I was reading [Al Williams]’ great rant on why sometimes the public adoption of tech moves so slowly, as exemplified by the Japanese Minister of Tech requesting the end of submissions to the government on floppy diskettes. In 2022!
Along the way, [Al] points out that we still trust ballpoint-pen-on-paper signatures more than digital ones. Imagine going to a bank and being able to open an account with your authentication token! It would be tons more secure, verifiable, and easier to store. It makes sense in every way. Except, unless you’ve needed one for work, you probably don’t have a Fido2 (or whatever) token, do you?
Same goes for signed, or encrypted, e-mail. If you’re a big cryptography geek, you probably have a GPG key. You might even have a mail reader that supports it. But try requesting an encrypted message from a normal person. Or ask them to verify a signature.
Honestly, signing and encrypting are essentially both solved problems, from a technical standpoint, and for a long time. But somehow, from a societal point of view, we’re not even close yet. Public key encryption dates back to the late 1970’s, and 3.5” diskettes are at least a decade younger. Diskettes are now obsolete, but I still can’t sign a legal document with my GPG key. What gives?
The versatility of 3D printers is simply amazing. Capable of producing a wide variety of prototypes, miscellaneous parts, artwork, and even other 3D printers, it’s an excellent addition to any shop or makerspace. The smaller, more inexpensive printers might do one type of printing well with a single tool, but if you really want to take a 3D printer’s versatility up to the next level you may want to try one with an automatic tool changing system like this one which uses magnets.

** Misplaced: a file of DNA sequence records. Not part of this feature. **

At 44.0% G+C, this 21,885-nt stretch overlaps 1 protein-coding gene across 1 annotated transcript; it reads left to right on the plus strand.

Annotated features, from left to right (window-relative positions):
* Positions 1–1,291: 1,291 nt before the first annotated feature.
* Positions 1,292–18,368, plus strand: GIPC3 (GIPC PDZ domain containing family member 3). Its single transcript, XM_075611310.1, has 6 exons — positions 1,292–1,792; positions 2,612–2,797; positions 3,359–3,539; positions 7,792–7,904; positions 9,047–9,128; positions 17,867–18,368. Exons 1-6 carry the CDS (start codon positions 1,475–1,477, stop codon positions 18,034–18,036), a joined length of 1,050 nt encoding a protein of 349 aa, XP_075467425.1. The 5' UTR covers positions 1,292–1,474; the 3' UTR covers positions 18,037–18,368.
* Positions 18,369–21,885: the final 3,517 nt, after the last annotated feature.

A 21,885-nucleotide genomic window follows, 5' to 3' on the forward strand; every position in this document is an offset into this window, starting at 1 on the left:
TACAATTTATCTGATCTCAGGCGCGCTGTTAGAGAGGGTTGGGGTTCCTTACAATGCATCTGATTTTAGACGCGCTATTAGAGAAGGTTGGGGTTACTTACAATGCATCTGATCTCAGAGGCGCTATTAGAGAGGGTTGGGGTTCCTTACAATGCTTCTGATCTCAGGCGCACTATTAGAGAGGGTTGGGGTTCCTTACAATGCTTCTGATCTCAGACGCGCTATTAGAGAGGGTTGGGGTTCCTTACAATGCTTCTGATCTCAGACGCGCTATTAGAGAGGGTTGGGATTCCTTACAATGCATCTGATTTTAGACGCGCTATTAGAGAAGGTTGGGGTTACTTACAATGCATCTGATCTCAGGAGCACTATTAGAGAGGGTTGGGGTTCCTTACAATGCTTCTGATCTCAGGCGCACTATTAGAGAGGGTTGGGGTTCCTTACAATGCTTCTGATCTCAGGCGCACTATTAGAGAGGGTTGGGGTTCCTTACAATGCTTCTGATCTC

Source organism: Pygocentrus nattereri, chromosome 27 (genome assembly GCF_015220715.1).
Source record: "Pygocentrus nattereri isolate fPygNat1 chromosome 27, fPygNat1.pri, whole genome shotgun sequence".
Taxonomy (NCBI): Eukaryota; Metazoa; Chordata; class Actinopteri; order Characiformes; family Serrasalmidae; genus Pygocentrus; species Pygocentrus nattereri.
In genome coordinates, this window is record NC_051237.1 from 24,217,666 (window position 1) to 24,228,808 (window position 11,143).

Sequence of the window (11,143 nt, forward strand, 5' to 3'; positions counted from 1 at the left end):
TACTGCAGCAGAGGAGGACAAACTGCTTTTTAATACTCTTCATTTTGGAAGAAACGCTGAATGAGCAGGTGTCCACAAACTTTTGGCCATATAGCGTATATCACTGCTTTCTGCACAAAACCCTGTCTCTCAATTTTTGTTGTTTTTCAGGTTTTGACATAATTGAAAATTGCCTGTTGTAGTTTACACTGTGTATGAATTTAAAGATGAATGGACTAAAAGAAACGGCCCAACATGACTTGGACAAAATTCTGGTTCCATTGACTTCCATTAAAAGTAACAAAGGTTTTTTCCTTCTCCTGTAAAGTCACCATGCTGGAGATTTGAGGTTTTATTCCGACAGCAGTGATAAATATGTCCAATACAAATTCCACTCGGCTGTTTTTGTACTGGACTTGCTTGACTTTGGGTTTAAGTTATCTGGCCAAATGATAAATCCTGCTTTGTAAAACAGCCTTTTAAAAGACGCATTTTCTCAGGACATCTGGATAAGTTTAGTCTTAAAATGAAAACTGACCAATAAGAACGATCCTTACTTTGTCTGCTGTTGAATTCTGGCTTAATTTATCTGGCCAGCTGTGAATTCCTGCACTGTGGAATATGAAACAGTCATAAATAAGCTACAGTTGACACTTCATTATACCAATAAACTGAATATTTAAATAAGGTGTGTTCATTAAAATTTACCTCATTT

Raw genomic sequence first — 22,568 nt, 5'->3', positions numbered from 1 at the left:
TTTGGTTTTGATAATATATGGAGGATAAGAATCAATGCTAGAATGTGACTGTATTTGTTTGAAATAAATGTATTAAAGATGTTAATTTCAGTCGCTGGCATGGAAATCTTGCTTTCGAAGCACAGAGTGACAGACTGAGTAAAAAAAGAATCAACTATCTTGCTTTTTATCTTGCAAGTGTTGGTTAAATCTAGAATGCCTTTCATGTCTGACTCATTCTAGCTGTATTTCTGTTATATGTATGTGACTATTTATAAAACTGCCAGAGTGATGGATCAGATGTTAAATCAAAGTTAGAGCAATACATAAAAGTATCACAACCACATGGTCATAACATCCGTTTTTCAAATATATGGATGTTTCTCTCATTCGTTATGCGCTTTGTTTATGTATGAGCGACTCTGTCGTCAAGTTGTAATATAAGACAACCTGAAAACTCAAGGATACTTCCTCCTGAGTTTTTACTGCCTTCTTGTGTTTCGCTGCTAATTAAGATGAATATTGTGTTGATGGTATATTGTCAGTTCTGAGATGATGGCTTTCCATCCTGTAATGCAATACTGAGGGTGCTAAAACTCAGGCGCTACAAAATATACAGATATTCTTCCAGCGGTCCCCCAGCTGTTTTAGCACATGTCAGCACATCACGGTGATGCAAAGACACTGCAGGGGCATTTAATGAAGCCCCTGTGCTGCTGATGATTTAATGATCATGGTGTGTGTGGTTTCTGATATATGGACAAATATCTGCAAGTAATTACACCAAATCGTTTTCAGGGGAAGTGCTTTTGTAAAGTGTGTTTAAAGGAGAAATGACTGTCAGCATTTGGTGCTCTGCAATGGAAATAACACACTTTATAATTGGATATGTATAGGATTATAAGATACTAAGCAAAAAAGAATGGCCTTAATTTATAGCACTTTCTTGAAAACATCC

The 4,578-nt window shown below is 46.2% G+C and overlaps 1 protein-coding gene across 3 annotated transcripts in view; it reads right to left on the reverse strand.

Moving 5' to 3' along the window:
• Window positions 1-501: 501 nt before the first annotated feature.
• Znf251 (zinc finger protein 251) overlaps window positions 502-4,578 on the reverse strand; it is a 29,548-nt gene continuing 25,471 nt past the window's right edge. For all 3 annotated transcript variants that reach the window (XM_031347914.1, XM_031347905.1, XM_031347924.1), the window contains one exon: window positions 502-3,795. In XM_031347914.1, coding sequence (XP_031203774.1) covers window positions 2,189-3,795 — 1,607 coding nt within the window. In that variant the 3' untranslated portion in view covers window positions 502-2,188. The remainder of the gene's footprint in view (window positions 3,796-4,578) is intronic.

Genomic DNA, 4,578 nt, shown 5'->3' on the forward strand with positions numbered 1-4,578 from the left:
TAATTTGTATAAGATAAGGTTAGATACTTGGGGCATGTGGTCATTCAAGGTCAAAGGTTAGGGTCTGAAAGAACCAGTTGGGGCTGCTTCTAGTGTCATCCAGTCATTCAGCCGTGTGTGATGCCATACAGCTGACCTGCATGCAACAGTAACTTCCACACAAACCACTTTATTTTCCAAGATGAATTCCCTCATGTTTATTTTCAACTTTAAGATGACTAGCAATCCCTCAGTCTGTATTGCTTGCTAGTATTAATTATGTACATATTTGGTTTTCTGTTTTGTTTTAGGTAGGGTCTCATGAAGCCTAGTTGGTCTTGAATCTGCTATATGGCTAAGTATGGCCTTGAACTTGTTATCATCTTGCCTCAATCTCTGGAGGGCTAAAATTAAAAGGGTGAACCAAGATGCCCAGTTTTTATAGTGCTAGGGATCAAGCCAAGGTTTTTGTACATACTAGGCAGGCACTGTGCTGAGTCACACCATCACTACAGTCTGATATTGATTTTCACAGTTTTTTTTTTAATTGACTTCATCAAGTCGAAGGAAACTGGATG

This 3D printer from [Will Hardy] uses an electromagnet to attach the tool to the printer. The arm is able to move to the tool storage area and quickly deposit and attach various tools as it runs through the prints. A failsafe mechanism keeps the tool from falling off of the head of the printer in case of a power outage, and several other design features were included to allow others to tweak this design to their own particular needs, such as enclosing the printer and increasing or decreasing the working area of the Core-XY printer as needed.
While the project looks like it works exceptionally well, [Will] notes that it is still in the prototyping phase and needs work on the software in order to refine its operation and make it suitable for more general-purpose uses. It’s an excellent design though and shows promise. It also reminds us of this other tool-changing system we featured a few months ago, albeit with a less electromagnetic twist.
Continue reading “A 3D Printer With An Electromagnetic Tool Changer”
One problem with modern programming languages is the reach their overly enthusiastic early adopters have nowadays thanks to the internet. As a result, everyone else’s first encounter with them are oftentimes some crude, fanboyish endeavors to rewrite every single established software project in that shiny new language — just because — which may leave an off-putting taste behind. However, Rust certainly seems to have outgrown this state by now, and with its rising popularity within the general developer population, it’s safe to say it will stick around. Will it fully replace C one day? Probably not, but there’s a big chance for coexistence, and [Nick Desaulniers] got the ball rolling for that within the Linux kernel.